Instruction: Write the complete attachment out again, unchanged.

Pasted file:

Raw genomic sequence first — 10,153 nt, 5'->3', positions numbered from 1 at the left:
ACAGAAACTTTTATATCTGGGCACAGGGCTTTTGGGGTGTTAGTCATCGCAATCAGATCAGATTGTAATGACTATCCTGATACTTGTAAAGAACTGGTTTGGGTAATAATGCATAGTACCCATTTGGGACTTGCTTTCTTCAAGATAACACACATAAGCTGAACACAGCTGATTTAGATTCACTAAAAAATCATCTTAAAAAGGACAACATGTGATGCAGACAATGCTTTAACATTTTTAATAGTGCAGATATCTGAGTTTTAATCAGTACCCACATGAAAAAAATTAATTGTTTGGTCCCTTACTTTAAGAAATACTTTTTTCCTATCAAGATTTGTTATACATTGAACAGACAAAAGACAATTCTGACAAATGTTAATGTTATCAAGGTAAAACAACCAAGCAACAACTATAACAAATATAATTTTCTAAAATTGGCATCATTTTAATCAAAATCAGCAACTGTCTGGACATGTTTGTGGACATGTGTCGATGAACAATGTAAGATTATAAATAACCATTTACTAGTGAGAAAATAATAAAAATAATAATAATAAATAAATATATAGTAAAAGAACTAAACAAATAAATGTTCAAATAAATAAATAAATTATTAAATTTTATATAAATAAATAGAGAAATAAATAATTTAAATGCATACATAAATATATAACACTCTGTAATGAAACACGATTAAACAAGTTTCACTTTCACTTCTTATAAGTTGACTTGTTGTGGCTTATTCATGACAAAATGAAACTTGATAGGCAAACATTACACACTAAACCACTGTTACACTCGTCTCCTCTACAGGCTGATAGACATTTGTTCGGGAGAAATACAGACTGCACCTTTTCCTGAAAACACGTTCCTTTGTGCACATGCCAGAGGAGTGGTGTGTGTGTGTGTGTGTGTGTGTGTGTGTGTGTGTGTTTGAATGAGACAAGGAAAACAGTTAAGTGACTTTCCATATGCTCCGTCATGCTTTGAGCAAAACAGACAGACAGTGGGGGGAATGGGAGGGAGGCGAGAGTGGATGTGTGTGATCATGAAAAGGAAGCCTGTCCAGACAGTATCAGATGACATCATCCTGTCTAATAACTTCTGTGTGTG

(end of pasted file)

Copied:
Raw genomic sequence first — 10,153 nt, 5'->3', positions numbered from 1 at the left:
ACAGAAACTTTTATATCTGGGCACAGGGCTTTTGGGGTGTTAGTCATCGCAATCAGATCAGATTGTAATGACTATCCTGATACTTGTAAAGAACTGGTTTGGGTAATAATGCATAGTACCCATTTGGGACTTGCTTTCTTCAAGATAACACACATAAGCTGAACACAGCTGATTTAGATTCACTAAAAAATCATCTTAAAAAGGACAACATGTGATGCAGACAATGCTTTAACATTTTTAATAGTGCAGATATCTGAGTTTTAATCAGTACCCACATGAAAAAAATTAATTGTTTGGTCCCTTACTTTAAGAAATACTTTTTTCCTATCAAGATTTGTTATACATTGAACAGACAAAAGACAATTCTGACAAATGTTAATGTTATCAAGGTAAAACAACCAAGCAACAACTATAACAAATATAATTTTCTAAAATTGGCATCATTTTAATCAAAATCAGCAACTGTCTGGACATGTTTGTGGACATGTGTCGATGAACAATGTAAGATTATAAATAACCATTTACTAGTGAGAAAATAATAAAAATAATAATAATAAATAAATATATAGTAAAAGAACTAAACAAATAAATGTTCAAATAAATAAATAAATTATTAAATTTTATATAAATAAATAGAGAAATAAATAATTTAAATGCATACATAAATATATAACACTCTGTAATGAAACACGATTAAACAAGTTTCACTTTCACTTCTTATAAGTTGACTTGTTGTGGCTTATTCATGACAAAATGAAACTTGATAGGCAAACATTACACACTAAACCACTGTTACACTCGTCTCCTCTACAGGCTGATAGACATTTGTTCGGGAGAAATACAGACTGCACCTTTTCCTGAAAACACGTTCCTTTGTGCACATGCCAGAGGAGTGGTGTGTGTGTGTGTGTGTGTGTGTGTGTGTGTGTGTGTTTGAATGAGACAAGGAAAACAGTTAAGTGACTTTCCATATGCTCCGTCATGCTTTGAGCAAAACAGACAGACAGTGGGGGGAATGGGAGGGAGGCGAGAGTGGATGTGTGTGATCATGAAAAGGAAGCCTGTCCAGACAGTATCAGATGACATCATCCTGTCTAATAACTTCTGTGTGTG